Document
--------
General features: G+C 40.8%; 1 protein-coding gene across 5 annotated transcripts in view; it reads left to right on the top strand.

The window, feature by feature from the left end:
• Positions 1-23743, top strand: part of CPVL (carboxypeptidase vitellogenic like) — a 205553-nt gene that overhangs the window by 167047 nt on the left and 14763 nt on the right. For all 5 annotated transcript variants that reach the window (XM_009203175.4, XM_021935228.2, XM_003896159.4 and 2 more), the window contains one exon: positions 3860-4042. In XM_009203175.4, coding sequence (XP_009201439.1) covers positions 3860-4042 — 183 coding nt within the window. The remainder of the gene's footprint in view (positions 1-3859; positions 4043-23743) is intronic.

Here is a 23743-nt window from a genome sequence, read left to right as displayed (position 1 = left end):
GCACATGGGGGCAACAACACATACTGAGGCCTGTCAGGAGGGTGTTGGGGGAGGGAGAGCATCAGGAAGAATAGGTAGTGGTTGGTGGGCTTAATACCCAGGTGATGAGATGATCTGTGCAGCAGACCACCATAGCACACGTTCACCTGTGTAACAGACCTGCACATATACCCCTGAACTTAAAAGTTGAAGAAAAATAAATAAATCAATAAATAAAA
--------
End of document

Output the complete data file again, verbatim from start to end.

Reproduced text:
General features: G+C 40.8%; 1 protein-coding gene across 5 annotated transcripts in view; it reads left to right on the top strand.

The window, feature by feature from the left end:
• Positions 1-23743, top strand: part of CPVL (carboxypeptidase vitellogenic like) — a 205553-nt gene that overhangs the window by 167047 nt on the left and 14763 nt on the right. For all 5 annotated transcript variants that reach the window (XM_009203175.4, XM_021935228.2, XM_003896159.4 and 2 more), the window contains one exon: positions 3860-4042. In XM_009203175.4, coding sequence (XP_009201439.1) covers positions 3860-4042 — 183 coding nt within the window. The remainder of the gene's footprint in view (positions 1-3859; positions 4043-23743) is intronic.

Here is a 23743-nt window from a genome sequence, read left to right as displayed (position 1 = left end):
GCACATGGGGGCAACAACACATACTGAGGCCTGTCAGGAGGGTGTTGGGGGAGGGAGAGCATCAGGAAGAATAGGTAGTGGTTGGTGGGCTTAATACCCAGGTGATGAGATGATCTGTGCAGCAGACCACCATAGCACACGTTCACCTGTGTAACAGACCTGCACATATACCCCTGAACTTAAAAGTTGAAGAAAAATAAATAAATCAATAAATAAAA